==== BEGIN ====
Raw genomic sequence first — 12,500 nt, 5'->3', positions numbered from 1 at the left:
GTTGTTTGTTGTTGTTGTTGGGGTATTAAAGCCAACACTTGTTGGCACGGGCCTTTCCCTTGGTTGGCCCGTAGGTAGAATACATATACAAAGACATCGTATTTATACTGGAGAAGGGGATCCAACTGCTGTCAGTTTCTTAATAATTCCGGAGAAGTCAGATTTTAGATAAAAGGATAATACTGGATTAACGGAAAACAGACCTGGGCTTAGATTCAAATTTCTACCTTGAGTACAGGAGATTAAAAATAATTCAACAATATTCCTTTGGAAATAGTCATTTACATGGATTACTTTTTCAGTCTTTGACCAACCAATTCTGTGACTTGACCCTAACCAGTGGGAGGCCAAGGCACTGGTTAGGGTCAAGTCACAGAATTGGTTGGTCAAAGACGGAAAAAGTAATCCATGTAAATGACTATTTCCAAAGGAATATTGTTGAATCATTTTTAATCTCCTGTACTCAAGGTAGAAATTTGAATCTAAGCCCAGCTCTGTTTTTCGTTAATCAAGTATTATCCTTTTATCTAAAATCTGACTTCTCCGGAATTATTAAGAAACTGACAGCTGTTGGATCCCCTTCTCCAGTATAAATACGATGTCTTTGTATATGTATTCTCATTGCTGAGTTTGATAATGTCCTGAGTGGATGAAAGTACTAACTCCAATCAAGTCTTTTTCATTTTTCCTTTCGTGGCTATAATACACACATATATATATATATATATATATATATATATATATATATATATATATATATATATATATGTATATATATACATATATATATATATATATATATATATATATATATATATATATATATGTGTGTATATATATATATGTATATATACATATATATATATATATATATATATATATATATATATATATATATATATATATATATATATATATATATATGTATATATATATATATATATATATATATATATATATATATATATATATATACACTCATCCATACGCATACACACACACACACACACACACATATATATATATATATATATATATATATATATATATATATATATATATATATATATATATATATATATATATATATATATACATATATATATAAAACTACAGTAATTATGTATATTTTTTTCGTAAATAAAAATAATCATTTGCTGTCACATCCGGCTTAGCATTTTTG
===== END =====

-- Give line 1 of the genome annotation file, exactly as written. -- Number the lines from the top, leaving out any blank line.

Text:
Raw genomic sequence first — 12,500 nt, 5'->3', positions numbered from 1 at the left: